Also, there is a strange phenomenon associated with the Internet. It allows people to be more open about some of their most personal experiences that they wouldn’t speak freely about face-to-face. I’d like to think that I would talk about losing Luca in person the same as I do online, but I know that losing a child is a taboo topic that makes most people uncomfortable. They want to know how I feel and how to help, but don’t know how to bring it up.
Hopefully my blog can help someone gain a glimpse of what it has been like for me to lose my baby in a way that doesn’t make then feel uneasy.
Once again, I feel like if I pick and choose to write about the easy things about my life, I am doing my readers a disservice. You get the good, the bad and the ugly with me.
Q. KSL recently invited you to be part of a group of women Utah bloggers to tour the studio and be on the radio. What was the best part of the day?
The best part about my trip to the KSL Studio was meeting other amazing bloggers. I was able to rub elbows with very talented women who have awesome blogs. It was fun to meet other moms who write online.
It was also great for me to meet Nadine Wimmer. She was one of the people who inspired me to study journalism in college. It was fun to see all of the news staff off camera in an informal, more personal setting.
Q. You’re a talented writer, and I wonder – what draws you to writing?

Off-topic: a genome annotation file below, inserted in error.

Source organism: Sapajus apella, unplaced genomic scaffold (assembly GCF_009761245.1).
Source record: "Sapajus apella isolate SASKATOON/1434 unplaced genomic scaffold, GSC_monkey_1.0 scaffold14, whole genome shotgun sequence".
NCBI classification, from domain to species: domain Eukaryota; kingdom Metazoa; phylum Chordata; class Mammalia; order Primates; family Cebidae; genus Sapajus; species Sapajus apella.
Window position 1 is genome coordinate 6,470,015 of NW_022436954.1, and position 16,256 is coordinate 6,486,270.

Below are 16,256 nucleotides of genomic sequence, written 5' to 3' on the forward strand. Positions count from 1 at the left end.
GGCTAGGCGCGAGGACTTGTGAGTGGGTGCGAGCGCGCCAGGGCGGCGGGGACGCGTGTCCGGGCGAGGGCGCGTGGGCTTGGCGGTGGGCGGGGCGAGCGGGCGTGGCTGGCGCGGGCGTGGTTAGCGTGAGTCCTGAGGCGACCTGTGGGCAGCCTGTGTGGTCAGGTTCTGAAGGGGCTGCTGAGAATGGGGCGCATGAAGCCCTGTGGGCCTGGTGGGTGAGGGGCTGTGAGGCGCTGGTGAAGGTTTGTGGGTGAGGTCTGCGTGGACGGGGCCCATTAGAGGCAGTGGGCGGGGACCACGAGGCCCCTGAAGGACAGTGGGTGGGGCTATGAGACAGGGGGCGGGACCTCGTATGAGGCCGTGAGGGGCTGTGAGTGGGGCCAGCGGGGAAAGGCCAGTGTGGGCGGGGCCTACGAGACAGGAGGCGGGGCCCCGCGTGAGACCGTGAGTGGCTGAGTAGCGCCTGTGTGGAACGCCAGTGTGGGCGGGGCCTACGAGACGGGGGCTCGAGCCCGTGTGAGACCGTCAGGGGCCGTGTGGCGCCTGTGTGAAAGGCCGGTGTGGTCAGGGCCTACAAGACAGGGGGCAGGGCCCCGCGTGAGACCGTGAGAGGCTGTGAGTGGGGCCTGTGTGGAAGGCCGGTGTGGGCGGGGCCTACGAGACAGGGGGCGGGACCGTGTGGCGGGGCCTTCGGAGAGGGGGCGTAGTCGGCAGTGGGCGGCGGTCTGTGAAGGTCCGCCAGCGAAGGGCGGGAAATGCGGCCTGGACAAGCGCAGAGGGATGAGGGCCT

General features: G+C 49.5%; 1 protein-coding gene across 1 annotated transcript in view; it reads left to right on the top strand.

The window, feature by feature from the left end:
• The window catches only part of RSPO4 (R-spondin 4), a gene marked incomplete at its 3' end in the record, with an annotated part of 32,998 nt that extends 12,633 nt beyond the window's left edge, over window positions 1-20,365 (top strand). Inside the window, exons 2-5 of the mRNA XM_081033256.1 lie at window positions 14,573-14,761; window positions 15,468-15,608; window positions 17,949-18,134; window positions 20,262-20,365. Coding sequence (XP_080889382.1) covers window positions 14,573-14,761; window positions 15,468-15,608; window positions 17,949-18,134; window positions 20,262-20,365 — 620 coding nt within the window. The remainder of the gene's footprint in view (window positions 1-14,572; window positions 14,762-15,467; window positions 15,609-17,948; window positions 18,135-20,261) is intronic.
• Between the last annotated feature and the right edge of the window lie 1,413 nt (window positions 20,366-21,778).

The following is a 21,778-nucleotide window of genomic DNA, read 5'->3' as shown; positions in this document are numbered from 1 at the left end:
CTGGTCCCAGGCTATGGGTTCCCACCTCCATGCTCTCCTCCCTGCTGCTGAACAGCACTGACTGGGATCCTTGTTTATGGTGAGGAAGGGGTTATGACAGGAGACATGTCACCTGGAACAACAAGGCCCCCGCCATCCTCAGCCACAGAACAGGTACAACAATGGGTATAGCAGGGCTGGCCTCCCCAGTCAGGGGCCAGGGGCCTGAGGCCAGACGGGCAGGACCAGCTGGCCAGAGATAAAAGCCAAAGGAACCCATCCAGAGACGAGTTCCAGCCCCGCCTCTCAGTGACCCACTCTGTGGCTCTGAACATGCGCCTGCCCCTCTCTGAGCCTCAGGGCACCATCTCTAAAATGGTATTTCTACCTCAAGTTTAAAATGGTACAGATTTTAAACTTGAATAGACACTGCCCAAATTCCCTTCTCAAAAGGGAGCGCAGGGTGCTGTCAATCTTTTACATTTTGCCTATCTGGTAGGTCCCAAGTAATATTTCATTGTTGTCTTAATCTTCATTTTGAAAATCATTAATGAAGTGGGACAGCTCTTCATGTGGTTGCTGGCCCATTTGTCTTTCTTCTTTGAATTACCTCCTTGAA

I didn’t officially start writing until I was in college. But once I started, I just couldn’t stop. It has been an addiction I have had to satisfy ever since.
For me there’s something magical about writing. I love finding the perfect phrase and the natural word flow that best suits my message.
And I love helping others do the same. That’s why I love journalism. Reporters are able to help others share their stories. There is nothing more powerful than the written word. Words change lives.
Q. The argument that women can have it all came again to the forefront recently when soon-to-be-a-mama Marissa Mayer took the helm at Yahoo. You once shared news-breaking drama as a reporter, and then decided to quit your dream job as a journalist and be at home with your first baby. Have you ever regretting that decision, and do you see yourself returning to journalism? Can women really have it all?
I think every woman is different. For me, I believe I can have it all – just not all at once. I knew long before I started my career as a reporter that I wanted to be a stay-at-home mom. And although there are times I ache to be back in the newsroom, I consciously chose to quit.
There have been times that I have questioned my decision to give up my dream job, but never regretted it. I think we all have times when we wonder if we chose the right path for our lives. But snuggling one of my babies and hearing them tell me they love me gives me perspective. And reminds me that no matter how many breaking-news assignments I would cover, those stories could never take the place of raising my children.